Apple's chiefs, Tim Cook and Peter Oppenheimer, have called a meeting for 9:00 A.M. today to discuss plans for their hundred-billion dollar cash reserves.
Apple does not pay its shareholders a dividend, so it does not distribute its earnings to its owners.
It is common for a company to retain and reinvest its income at the beginning of its life, and as we all learned in the 1990s, not very many technology companies will be profitable in the long-term.
Apple was founded in 1976 - it is almost exactly 36 years old. It has issued stock at different times in those thirty-six years. The last dividend it paid was one-and-a-half cents ($.015) per share in 1995. So, if you had a thousand shares you got fifteen dollars, and the company has issued a 2:1 split twice since then (so if you owned a hundred shares you now had 200 shares after the first split and four hundred shares after the second. Apple stock closed Friday at $585.57. In the last year has been as low as $310.50, and as high as $600.01. It has risen about 20% in the past month! These are amazing numbers.
Today, on a per share basis, Apple is holding reserves equal to approximately $104 per share, an absolutely remarkable amount of money. It is about ninety-eight billion dollars. Extra. In the bank. Like when you open your bank statement and see the Ending Balance. $98,000,000,000.
I have never known why Apple fails to pay its shareholders a dividend, but neither have I researched it.
I have always criticized Apple's failure to pay its shareholders a dividend, especially over the past few years when their reserves expanded so much.
At today's conference, Cook and Oppenheimer may very well announce establishment of a regular dividend. One analyst estimates that the company could easily pay out $14 per share annually. That is a pretty penny, as my mother used to say. In my experience, a company that pays two dollars per share annually is a good holding. Others may disagree, and I am in no way, shape or form an expert in the stock market, nor am I qualified to give advise about trading. I just know what I've seen and what I've researched and what I have traded myself.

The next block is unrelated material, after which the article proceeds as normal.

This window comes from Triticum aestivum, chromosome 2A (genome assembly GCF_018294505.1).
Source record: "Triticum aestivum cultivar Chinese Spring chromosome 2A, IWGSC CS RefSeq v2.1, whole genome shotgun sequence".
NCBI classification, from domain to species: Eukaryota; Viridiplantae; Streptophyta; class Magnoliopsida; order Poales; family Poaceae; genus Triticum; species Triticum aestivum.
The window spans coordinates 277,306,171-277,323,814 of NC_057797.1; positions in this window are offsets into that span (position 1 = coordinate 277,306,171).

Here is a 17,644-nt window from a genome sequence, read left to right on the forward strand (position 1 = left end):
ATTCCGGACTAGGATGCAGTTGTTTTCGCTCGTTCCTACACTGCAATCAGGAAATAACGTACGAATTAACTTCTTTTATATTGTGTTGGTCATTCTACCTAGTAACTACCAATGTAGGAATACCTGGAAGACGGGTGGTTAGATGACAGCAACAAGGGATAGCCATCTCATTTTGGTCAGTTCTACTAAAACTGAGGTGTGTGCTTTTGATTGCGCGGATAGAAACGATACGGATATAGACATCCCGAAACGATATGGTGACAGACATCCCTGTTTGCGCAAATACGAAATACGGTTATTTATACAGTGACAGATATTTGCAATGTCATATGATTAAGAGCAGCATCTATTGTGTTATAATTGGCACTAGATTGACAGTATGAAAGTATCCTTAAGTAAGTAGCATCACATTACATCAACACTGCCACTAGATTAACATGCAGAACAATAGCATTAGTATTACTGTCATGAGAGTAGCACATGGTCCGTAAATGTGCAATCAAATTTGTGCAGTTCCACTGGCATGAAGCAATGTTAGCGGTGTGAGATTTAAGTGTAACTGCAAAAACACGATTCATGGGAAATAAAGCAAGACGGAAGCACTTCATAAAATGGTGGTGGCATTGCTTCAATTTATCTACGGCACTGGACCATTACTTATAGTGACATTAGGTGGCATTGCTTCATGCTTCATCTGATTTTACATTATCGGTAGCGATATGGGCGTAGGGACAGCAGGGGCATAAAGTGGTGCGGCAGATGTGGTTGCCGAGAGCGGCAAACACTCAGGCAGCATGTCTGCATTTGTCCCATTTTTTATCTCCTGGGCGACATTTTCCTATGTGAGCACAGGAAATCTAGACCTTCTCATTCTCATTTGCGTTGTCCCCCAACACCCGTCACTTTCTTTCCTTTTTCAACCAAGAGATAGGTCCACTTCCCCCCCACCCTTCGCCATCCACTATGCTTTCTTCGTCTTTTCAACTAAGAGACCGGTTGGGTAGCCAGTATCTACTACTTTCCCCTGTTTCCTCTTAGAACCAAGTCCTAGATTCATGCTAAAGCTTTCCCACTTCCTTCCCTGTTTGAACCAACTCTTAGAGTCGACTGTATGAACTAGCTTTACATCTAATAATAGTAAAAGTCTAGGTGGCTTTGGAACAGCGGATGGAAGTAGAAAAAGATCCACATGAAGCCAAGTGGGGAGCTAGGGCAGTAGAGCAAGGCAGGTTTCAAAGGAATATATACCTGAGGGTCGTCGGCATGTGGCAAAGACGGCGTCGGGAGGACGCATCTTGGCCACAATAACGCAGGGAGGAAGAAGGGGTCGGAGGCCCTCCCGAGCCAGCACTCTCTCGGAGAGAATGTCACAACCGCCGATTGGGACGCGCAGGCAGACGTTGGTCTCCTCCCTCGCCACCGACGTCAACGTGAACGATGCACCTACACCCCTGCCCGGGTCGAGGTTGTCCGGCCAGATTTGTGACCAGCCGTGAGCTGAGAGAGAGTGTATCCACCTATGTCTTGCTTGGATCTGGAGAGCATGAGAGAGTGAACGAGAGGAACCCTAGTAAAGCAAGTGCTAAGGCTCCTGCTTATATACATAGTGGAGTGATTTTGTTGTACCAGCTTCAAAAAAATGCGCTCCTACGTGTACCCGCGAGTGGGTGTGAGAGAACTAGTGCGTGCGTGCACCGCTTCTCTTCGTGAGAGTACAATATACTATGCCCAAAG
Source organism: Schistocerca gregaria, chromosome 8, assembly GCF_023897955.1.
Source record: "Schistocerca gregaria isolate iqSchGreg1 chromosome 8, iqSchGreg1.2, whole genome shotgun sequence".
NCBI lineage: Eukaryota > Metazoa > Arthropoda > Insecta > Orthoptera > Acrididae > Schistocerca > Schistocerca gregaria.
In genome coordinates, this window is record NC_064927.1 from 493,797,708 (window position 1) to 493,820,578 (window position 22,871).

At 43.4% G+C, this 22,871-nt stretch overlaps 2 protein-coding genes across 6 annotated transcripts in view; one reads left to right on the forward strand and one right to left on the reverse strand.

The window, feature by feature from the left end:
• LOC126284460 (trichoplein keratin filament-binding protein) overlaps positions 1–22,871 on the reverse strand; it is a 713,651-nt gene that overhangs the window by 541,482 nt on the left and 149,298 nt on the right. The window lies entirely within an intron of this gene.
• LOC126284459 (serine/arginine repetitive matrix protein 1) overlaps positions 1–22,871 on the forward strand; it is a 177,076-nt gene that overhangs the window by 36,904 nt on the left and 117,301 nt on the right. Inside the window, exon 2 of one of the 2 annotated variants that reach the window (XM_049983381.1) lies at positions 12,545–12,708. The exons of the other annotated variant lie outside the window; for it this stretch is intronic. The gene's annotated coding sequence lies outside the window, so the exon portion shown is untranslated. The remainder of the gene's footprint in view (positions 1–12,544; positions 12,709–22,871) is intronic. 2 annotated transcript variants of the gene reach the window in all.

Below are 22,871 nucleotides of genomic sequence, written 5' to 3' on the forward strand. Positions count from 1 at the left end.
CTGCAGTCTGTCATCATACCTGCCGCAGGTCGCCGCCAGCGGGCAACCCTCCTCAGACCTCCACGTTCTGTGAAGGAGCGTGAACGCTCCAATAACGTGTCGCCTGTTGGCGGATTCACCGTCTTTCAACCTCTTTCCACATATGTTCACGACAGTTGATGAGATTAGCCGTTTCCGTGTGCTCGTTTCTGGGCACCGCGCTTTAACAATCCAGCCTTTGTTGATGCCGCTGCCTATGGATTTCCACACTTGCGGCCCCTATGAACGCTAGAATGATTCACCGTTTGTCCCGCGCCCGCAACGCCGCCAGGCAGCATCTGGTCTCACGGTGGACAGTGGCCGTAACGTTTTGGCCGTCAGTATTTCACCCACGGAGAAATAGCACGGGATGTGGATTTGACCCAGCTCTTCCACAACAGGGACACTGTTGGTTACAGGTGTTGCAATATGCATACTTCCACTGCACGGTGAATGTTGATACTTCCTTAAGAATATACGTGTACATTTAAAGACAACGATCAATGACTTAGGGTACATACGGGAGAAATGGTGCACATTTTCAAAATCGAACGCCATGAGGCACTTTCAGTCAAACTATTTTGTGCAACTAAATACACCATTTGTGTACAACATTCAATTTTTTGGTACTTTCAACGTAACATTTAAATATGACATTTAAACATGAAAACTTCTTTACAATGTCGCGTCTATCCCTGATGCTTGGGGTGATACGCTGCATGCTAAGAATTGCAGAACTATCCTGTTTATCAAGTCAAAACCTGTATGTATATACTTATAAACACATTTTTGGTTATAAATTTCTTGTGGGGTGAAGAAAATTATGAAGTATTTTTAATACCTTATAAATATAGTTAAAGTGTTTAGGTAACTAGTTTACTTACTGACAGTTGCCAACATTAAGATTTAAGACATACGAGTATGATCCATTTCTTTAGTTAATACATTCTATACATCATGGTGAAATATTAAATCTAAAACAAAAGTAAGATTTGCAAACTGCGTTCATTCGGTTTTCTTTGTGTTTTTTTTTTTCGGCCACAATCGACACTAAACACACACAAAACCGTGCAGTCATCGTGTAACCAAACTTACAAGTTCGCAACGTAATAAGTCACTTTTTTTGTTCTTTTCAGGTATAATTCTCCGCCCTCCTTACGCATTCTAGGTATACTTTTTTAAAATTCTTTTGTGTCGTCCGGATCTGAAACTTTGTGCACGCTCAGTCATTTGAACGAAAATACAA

Even if you have no stake in the stock market, even if you have no understanding of the stock market, anybody who follows Apple's trading price today is likely to see a remarkable amount of activity, numbers that reflect billions (possibly more than a hundred billion) of dollars.
Most of the common news sites and media sites have a Finance section with live updates of market prices and activity. Check in every now and then today and see what happens.
The stock traded at 585.57 Friday. How high will it get today, and how long will it retain that value, and how will this announcement affect the market as a whole? It is already trading at $604 in pre-market activity.
I have no idea what will happen, of course; but, I suspect it is going to be a very good day for the market.
See AAPL at Google, Yahoo, or Wall Street Journal.
Apple to decide on its $98 billion cash pile
Apple to announce decision on use of cash reserves
I do not own Apple stock.
I leave you with this musical interlude: